Fostering deeper, more critical thinking, offering a place to process content and new ideas, and reinforcing the importance of students' own thoughts are just some of the many important reasons to implement the daybook approach in Thinking Out Loud on Paper. It provides classroom-tested, research-based daybook strategies for helping students get started with daybooks, ideas for organizing for a variety of teaching and learning styles, ways to sustain daybooks through meaningful invitations and instruction, assessments of student thinking, and more.
Writing is thinking and with Negotiating Science you'll move students toward the kind of writing that real scientists do. They will negotiate meaning from results and argue for ideas - questioning, documenting, making claims, and sharing data. Perfect for science notebooks! Negotiating Science demonstrates what good science arguments look like, models and supports top-notch instruction adaptable to any classroom, contains guidelines for assessment, and includes activities for transitioning from traditional science writing to real science writing.
In Adolescent Literacy and Differentiated Instruction, Barbara King-Shaver and Alyce Hunter summon the latest research and share effective, essential differentiation practices. With more than 30 replicable models and practical ideas for managing differentiated classrooms, King-Shaver and Hunter help you assess students' individual needs, interests, and learning styles, turn assessment into doable plans for targeted instruction, and implement dynamic differentiation strategies such as stations, flexible grouping, choice, and anchor activities.
The Interactive Notebook works so well with ELLs because it scaffolds content and helps them develop school-based ways of thinking. With Interactive Notebooks and English Language Learners, you'll see how the Notebook becomes a classroom text for rigorous instruction as you use it to scaffold content so ELLs can develop and access background knowledge, increase their facility with academic language, engage everyone actively and improve their note-taking and retention, work with parents to add support for classroom goals, and assess student learning and progress authentically.
Mathematics and Science for a Change describes the lessons learned by effective National Science FoundationDfunded Local Systemic Change programs. Iris Weiss and Joan Pasley support your initiative with key practices drawn from a careful examination of more than ten years of case histories and data. With their observations, you'll lay the groundwork for change, design PD that achieves your goals, launch and sustain your PD model, and bolster your improvement effort by enlisting support from key school or district constituencies.
It pays to be detail-oriented. Emily Kissner shows why in The Forest AND the Trees. She proves that focusing readers on details can help you boost comprehension levels, build students' genre understanding, help students with responses to texts, and support success on state-mandated tests. Emily's activities get adolescents looking for details that contribute to meaning and help students make better inferences, uncover main ideas, and use details for interpretation. Students will be able to support ideas in discussion, writing, exams, and on-demand responses.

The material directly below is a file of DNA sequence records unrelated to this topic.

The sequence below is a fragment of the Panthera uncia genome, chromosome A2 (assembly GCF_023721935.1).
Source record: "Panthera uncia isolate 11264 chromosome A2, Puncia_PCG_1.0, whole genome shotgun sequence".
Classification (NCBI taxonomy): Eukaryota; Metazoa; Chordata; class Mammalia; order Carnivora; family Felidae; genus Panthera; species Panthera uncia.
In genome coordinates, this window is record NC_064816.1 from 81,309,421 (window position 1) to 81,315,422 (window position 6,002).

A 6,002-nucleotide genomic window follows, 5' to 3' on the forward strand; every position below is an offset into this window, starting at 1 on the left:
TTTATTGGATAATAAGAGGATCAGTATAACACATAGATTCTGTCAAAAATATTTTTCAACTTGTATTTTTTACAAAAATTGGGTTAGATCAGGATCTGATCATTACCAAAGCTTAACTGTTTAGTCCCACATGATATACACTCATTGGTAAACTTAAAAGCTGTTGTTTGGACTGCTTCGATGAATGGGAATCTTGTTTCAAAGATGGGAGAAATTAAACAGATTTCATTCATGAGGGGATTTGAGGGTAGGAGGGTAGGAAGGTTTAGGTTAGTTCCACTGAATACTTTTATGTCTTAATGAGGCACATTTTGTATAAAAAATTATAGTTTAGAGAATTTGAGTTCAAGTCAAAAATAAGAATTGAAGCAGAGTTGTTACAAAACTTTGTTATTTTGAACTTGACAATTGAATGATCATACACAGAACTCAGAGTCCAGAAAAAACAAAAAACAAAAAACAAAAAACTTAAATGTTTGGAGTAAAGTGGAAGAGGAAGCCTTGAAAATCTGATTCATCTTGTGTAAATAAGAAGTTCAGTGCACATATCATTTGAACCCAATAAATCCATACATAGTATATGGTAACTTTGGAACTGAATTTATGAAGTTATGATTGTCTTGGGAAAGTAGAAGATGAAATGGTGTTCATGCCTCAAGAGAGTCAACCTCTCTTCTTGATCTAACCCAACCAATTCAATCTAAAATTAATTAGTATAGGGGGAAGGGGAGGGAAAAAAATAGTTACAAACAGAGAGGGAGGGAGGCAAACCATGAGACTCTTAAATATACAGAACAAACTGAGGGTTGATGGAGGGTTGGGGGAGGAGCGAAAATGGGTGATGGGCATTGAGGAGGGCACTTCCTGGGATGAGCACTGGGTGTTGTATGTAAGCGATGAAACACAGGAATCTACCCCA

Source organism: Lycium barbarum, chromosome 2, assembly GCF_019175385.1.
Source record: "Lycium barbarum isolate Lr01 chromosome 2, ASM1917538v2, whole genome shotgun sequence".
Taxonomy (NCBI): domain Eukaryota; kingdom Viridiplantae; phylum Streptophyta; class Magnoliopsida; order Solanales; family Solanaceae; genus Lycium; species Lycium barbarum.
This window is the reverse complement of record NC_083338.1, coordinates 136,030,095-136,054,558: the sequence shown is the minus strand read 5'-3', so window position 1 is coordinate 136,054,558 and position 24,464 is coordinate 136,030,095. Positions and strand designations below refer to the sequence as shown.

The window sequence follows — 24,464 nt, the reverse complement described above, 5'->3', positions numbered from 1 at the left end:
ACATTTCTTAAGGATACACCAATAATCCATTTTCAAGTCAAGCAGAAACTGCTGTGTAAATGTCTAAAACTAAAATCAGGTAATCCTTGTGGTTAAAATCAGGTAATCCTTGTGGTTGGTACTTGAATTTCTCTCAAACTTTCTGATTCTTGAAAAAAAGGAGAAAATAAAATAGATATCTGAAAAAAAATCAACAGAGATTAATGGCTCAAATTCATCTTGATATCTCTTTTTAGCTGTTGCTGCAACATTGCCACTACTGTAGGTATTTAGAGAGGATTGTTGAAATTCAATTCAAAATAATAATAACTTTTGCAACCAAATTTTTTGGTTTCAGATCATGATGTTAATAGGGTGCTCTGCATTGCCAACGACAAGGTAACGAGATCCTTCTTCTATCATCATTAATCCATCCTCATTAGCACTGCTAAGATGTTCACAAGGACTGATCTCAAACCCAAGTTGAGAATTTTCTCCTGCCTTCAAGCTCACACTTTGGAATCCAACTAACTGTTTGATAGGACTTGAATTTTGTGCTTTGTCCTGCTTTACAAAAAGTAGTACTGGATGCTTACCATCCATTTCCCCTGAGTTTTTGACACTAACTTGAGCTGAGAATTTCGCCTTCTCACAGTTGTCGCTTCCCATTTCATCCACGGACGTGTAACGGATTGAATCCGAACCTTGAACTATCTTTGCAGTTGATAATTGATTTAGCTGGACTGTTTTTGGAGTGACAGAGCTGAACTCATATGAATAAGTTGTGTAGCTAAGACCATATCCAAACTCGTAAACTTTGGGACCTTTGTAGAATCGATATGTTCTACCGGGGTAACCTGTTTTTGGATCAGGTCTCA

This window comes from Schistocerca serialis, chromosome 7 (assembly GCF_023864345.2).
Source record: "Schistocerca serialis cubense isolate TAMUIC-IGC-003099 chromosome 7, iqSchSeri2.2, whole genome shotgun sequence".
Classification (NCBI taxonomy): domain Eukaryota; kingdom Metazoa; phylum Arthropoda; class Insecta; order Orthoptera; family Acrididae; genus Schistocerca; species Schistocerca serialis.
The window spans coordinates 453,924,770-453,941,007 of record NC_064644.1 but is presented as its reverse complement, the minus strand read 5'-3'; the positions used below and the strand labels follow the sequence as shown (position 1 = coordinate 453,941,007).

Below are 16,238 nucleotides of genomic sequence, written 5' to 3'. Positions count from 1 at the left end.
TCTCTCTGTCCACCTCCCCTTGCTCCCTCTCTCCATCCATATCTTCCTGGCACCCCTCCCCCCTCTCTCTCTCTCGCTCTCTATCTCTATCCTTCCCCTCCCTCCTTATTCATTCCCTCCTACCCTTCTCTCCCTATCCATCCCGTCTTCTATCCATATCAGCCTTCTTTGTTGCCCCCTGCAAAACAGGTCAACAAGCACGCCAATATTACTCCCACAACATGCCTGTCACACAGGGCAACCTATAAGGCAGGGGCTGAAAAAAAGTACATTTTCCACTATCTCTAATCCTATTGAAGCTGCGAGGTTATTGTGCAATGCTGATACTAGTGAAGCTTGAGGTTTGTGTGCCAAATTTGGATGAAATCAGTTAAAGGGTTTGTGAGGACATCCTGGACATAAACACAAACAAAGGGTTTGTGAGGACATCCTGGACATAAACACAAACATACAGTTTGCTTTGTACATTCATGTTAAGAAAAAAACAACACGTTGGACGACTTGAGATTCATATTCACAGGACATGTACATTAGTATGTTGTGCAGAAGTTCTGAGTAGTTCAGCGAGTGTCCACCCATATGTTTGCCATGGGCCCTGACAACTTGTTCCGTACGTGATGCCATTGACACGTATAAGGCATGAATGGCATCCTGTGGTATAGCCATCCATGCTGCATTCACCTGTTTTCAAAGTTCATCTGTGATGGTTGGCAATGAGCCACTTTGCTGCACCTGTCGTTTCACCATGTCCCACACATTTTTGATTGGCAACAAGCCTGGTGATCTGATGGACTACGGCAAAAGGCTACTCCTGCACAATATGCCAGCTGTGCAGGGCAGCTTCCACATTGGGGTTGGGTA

With Writing Between Languages, Danling Fu shows that by beginning with the literacy students bring from their native language and putting writing at the center of the curriculum, we can help them transition to English and support academic literacy. You'll learn the crucial and helpful role native literacy plays in building written English fluency, assess where ELLs are in their development as writers, use movement between languages to scaffold writing - no matter whether you know a student's home language - and implement instructional strategies to support development in writing.
In English Language Learners Day by Day, Christina Celic answers the question, How can I teach grade-level curriculum so that my ELLs are successful? She shows you what best practices look like, starting day one. She guides you through setting up a classroom to support ELLs, launching instruction and assessment, and establishing schedules, routines, rules, and procedures sensitive to ELLs. You'll learn to integrate literacy and content-area instruction during the school year, teach academic language across the curriculum, and differentiate to meet the individual needs.
Discover an approach to science teaching that engages students by linking literacy and inquiry. Replace drab lab reports with the writing real scientists do. Lead students to enjoy and learn from science time more than ever. Questions, Claims, and Evidence immerses students in scientific inquiry and writing. It transforms experiments from following directions and making notes into chances to pose and answer questions that interest students. Its approach helps you: increase students' interest in science, improve their analysis skills, and boost their science writing.